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If You’re Happy and You Know It…

By Molly Brown Koch

In a television commercial, an adorable little girl in a pink tutu emerges victorious from the bathroom. She jumps up and down and, along with her mother, claps her hands over her success at toilet training. Perhaps her first. Mom ought to memorize the picture of her child’s glee and satisfaction over “a job well done” as a reminder of the vital role success plays in a child’s self-image.
We may not think of toilet training as anything more than the end of the endless stream of diapers, but it seems to me that it is more. Here was the little girl’s first awareness of herself as a capable person. She will want to repeat her success, especially because it met with her mother’s approval and appreciation.

But it is also important for her to see herself as capable. She is learning how to value her own accomplishments. This is how she gets to accept her specialness. And to top it all off, her triumph in the bathroom made her happy.
So this brings us to the question of what makes children happy. For some, such as the little girl in the pink tutu, it’s the sense of accomplishment (and pleasing her mother). For others, it is having good friends, while others are happy when they discover new ideas or facts. For most children, it is the time they spend with attentive parents.
For many children, happiness seems to hinge on getting the latest toy or gadget. The problem with that is it is short-lived. Children tire of toys, and electronic gadgets are often outdated even before the bill is paid. Computer games are fun to play, but the child is happiest when he or she wins—and there is an accomplishment to boast about.

Yes, we want our children to be happy, but is it our job to make them happy?
For example, do we feel we’re supposed to make our children happy when they are sad? What’s so bad about sad? Don’t children have the right to feel the full sweep of human emotions?
Instead of trying to happy them out of it, we need to help them learn how to handle sadness. And, when they do learn how to handle sadness on their own, they’ll be well on their way to being happy again because they did it on their own.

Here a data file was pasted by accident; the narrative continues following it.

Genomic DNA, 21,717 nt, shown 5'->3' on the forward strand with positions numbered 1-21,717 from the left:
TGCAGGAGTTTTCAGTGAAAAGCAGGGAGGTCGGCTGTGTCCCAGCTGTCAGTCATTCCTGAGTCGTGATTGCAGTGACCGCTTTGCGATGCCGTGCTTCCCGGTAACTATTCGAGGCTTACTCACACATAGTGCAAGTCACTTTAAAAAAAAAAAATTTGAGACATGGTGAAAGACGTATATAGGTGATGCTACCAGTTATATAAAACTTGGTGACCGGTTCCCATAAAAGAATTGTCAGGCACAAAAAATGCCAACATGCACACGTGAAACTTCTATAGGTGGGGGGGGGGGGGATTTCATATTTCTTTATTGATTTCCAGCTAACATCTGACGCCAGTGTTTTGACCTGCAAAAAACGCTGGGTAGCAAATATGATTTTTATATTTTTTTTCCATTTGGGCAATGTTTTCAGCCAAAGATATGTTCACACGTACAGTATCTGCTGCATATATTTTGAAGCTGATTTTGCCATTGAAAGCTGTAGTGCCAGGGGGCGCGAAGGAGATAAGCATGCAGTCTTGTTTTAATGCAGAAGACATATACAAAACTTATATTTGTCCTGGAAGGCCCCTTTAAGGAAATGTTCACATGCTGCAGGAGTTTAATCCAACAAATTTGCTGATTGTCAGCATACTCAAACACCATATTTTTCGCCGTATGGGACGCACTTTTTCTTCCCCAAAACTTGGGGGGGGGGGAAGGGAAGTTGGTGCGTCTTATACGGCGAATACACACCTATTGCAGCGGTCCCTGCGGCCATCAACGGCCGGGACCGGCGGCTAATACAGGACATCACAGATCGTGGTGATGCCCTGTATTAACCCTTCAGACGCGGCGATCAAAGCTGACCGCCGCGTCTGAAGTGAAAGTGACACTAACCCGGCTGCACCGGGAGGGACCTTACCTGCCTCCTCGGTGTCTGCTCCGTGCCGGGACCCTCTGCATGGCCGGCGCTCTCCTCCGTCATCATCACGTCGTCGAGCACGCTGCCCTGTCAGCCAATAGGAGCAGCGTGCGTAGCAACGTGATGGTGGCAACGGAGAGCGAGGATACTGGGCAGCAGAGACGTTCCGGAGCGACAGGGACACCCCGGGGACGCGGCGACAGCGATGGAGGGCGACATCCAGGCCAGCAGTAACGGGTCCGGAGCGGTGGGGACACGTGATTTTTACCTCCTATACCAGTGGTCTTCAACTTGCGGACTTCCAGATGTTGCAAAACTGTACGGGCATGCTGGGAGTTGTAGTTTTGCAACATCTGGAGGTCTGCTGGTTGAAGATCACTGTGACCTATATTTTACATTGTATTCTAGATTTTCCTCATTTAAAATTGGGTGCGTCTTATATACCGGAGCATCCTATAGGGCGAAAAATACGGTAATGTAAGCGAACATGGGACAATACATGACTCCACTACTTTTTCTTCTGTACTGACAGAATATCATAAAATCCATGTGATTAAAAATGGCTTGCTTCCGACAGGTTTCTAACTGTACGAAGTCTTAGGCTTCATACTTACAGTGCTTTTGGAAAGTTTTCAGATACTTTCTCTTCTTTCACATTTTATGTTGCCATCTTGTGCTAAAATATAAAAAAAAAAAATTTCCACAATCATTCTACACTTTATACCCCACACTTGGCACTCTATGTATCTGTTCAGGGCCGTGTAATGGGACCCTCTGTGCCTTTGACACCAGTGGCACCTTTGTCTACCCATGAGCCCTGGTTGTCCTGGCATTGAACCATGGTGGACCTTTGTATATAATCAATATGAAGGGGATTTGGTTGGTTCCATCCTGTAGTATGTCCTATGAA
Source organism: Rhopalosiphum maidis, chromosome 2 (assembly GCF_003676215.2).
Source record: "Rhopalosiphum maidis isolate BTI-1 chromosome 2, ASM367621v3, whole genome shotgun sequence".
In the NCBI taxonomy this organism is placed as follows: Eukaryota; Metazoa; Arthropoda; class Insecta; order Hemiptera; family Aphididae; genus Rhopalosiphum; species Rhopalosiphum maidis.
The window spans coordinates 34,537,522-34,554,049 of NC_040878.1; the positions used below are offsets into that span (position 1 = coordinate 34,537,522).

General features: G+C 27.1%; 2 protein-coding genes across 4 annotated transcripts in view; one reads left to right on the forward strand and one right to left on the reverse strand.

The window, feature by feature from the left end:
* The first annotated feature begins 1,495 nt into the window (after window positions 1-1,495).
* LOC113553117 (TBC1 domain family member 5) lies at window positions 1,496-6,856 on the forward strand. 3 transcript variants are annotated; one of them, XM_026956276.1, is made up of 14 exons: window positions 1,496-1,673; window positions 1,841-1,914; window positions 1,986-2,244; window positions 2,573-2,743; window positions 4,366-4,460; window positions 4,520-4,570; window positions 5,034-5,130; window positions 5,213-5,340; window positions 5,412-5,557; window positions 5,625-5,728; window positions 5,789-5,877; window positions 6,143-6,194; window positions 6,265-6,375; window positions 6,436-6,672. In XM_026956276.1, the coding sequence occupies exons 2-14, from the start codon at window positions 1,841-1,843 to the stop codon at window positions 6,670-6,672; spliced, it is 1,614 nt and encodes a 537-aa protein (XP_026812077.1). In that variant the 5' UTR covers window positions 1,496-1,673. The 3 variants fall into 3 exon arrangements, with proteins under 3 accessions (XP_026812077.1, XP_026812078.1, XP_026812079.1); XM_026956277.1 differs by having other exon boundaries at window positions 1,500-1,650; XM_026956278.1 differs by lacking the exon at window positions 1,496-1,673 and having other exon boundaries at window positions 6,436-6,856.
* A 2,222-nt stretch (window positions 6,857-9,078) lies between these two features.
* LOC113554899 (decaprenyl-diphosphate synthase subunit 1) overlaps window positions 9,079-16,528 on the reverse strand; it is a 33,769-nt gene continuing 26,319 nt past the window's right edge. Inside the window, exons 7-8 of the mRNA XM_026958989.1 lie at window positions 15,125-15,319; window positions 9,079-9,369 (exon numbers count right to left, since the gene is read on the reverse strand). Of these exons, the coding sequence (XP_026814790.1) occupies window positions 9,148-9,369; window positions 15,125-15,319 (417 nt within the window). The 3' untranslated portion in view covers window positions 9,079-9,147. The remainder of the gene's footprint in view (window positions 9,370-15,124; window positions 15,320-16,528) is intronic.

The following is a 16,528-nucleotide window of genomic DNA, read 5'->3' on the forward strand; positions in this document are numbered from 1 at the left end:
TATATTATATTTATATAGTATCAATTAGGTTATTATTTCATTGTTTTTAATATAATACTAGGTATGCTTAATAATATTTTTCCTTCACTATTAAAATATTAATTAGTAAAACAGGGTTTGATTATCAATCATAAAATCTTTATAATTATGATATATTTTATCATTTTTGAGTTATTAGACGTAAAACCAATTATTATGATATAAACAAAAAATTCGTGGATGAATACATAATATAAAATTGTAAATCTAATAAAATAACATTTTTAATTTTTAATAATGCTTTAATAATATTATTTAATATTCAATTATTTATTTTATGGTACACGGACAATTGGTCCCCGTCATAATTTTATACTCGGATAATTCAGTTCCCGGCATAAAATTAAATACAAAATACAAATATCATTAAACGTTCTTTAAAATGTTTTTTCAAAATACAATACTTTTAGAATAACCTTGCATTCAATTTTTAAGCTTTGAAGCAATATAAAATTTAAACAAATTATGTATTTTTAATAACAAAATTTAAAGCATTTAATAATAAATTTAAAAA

We can and should comfort our children, but not so excessively that they are robbed of the chance to nurture themselves—a blueprint they will need when they are out on their own. We can also show them how their sad feelings can lead to having sympathy and compassion for others who are sad.

Are we supposed to make our children happy by entertaining them when they are bored?
Some parents are glad to drop everything and spend time with their restless child, which can be good. But not all of the time. Parents should also be mindful of their child’s need to find ways to entertain him or herself.
Shouldn’t we try to make the angry child happy? It would certainly make us feel better.
One thing we ought not to do is try to humor him or her out of being angry. Children have a right to be angry and, by our acceptance of it, we help them accept themselves in their worst moment.

Happy Together

Let’s take a cue from the Constitution of the United States, which does not guarantee its citizens happiness—just the freedom to pursue it. Just think of what it would take for the government to make each one of us happy!
We, too, can give our children the freedom to pursue happiness. We can give them a safe place to live, where joy happens, where they are loved, nurtured, accepted, and respected, where their goodness is cultivated, and where we bring out the best in them. Then, we can leave the rest up to them.

After all is said and done, there is a way you can contribute to your children’s happiness. Perhaps the best way of all. Be happy yourself; it’s contagious. Then show them how to take delight in the little things, how to make the best of bad situations, and how to enjoy the work of your own hands. Fill your house with laughter and fun, sing with them, dance with them, cherish them. Walk in the park with them, talk with them, listen to them, support them, reach out to them. Be happy they are your children. That ought to do it.

When the late opera star Beverly Sills was asked how she could be so happy when she had two disabled children, one whose deafness precluded her ever hearing her mother’s beautiful voice, Sills replied, “Even if I cannot be happy, I can be cheerful.”
In or out of the opera, Sills was a star. BC

Molly Brown Koch is the author of 27 Secrets to Raising Amazing Children, published locally by Sidran Press. Her book recently received the National Mom’s Choice Silver Award.

© Baltimore’s Child Inc. August 2008

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